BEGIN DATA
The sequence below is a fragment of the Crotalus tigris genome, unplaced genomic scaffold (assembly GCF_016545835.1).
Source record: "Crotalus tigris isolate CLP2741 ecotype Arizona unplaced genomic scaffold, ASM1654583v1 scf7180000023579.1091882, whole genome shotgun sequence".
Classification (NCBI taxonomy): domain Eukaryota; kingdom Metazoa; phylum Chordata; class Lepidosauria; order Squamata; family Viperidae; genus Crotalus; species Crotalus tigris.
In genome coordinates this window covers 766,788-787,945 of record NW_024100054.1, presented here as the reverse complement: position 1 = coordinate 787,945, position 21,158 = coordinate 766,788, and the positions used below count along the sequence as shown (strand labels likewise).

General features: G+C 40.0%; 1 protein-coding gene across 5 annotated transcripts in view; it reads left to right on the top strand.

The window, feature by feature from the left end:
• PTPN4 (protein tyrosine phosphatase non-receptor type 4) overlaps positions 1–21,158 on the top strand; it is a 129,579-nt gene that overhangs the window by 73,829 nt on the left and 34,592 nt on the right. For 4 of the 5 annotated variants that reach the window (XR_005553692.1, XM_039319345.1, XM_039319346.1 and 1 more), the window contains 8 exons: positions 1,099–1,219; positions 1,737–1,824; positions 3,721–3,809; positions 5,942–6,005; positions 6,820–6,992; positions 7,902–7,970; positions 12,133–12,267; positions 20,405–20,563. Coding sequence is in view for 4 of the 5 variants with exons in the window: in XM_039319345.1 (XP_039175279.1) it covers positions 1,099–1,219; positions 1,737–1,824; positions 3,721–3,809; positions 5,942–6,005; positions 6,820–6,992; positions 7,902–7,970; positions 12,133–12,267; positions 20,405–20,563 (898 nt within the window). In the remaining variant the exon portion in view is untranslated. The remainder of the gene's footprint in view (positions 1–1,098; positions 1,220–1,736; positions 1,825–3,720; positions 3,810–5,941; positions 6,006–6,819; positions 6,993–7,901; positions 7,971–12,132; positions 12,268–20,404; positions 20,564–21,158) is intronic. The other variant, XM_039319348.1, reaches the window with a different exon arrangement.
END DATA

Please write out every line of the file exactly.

The sequence below is a fragment of the Crotalus tigris genome, unplaced genomic scaffold (assembly GCF_016545835.1).
Source record: "Crotalus tigris isolate CLP2741 ecotype Arizona unplaced genomic scaffold, ASM1654583v1 scf7180000023579.1091882, whole genome shotgun sequence".
Classification (NCBI taxonomy): domain Eukaryota; kingdom Metazoa; phylum Chordata; class Lepidosauria; order Squamata; family Viperidae; genus Crotalus; species Crotalus tigris.
In genome coordinates this window covers 766,788-787,945 of record NW_024100054.1, presented here as the reverse complement: position 1 = coordinate 787,945, position 21,158 = coordinate 766,788, and the positions used below count along the sequence as shown (strand labels likewise).

General features: G+C 40.0%; 1 protein-coding gene across 5 annotated transcripts in view; it reads left to right on the top strand.

The window, feature by feature from the left end:
• PTPN4 (protein tyrosine phosphatase non-receptor type 4) overlaps positions 1–21,158 on the top strand; it is a 129,579-nt gene that overhangs the window by 73,829 nt on the left and 34,592 nt on the right. For 4 of the 5 annotated variants that reach the window (XR_005553692.1, XM_039319345.1, XM_039319346.1 and 1 more), the window contains 8 exons: positions 1,099–1,219; positions 1,737–1,824; positions 3,721–3,809; positions 5,942–6,005; positions 6,820–6,992; positions 7,902–7,970; positions 12,133–12,267; positions 20,405–20,563. Coding sequence is in view for 4 of the 5 variants with exons in the window: in XM_039319345.1 (XP_039175279.1) it covers positions 1,099–1,219; positions 1,737–1,824; positions 3,721–3,809; positions 5,942–6,005; positions 6,820–6,992; positions 7,902–7,970; positions 12,133–12,267; positions 20,405–20,563 (898 nt within the window). In the remaining variant the exon portion in view is untranslated. The remainder of the gene's footprint in view (positions 1–1,098; positions 1,220–1,736; positions 1,825–3,720; positions 3,810–5,941; positions 6,006–6,819; positions 6,993–7,901; positions 7,971–12,132; positions 12,268–20,404; positions 20,564–21,158) is intronic. The other variant, XM_039319348.1, reaches the window with a different exon arrangement.